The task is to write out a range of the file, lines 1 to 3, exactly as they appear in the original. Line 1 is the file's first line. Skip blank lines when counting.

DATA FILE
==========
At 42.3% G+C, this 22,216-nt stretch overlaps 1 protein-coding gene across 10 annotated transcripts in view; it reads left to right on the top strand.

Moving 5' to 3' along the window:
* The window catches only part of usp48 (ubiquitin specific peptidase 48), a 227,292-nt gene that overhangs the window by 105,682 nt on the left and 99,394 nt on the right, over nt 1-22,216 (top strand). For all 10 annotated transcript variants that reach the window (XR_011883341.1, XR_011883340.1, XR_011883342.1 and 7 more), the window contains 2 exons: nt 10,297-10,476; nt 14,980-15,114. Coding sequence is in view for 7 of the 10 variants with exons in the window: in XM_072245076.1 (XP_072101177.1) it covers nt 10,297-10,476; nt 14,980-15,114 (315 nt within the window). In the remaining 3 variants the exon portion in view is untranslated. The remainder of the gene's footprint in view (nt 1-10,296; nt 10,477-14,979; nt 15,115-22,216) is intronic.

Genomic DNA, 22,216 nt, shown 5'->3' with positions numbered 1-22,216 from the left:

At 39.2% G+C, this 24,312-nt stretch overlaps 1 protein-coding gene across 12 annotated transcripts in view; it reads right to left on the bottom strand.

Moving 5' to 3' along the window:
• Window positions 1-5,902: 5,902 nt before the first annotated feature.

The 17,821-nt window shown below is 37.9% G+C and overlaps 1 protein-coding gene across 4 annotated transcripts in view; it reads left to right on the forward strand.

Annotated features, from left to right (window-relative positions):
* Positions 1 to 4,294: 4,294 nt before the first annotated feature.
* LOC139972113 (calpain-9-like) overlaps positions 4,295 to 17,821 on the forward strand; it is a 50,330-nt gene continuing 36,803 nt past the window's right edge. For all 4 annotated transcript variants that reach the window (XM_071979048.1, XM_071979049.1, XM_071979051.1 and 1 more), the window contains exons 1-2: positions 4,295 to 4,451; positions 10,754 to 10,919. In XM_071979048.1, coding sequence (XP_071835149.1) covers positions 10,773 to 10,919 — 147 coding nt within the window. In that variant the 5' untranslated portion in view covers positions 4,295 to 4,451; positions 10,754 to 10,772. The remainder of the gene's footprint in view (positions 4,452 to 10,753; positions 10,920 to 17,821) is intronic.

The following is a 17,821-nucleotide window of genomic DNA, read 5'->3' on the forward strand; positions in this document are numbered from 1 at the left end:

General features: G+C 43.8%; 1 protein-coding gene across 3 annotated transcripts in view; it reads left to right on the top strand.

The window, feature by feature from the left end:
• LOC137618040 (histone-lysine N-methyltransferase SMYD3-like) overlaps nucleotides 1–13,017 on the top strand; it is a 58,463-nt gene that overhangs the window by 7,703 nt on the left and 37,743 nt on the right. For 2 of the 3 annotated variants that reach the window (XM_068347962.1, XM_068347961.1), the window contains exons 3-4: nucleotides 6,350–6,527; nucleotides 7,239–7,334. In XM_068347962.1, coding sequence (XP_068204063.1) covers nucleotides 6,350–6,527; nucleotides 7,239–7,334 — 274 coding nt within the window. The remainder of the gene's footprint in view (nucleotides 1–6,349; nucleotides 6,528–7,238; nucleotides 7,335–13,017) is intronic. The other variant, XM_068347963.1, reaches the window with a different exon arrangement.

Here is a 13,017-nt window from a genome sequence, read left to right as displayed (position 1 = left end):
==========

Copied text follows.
At 42.3% G+C, this 22,216-nt stretch overlaps 1 protein-coding gene across 10 annotated transcripts in view; it reads left to right on the top strand.

Moving 5' to 3' along the window:
* The window catches only part of usp48 (ubiquitin specific peptidase 48), a 227,292-nt gene that overhangs the window by 105,682 nt on the left and 99,394 nt on the right, over nt 1-22,216 (top strand). For all 10 annotated transcript variants that reach the window (XR_011883341.1, XR_011883340.1, XR_011883342.1 and 7 more), the window contains 2 exons: nt 10,297-10,476; nt 14,980-15,114. Coding sequence is in view for 7 of the 10 variants with exons in the window: in XM_072245076.1 (XP_072101177.1) it covers nt 10,297-10,476; nt 14,980-15,114 (315 nt within the window). In the remaining 3 variants the exon portion in view is untranslated. The remainder of the gene's footprint in view (nt 1-10,296; nt 10,477-14,979; nt 15,115-22,216) is intronic.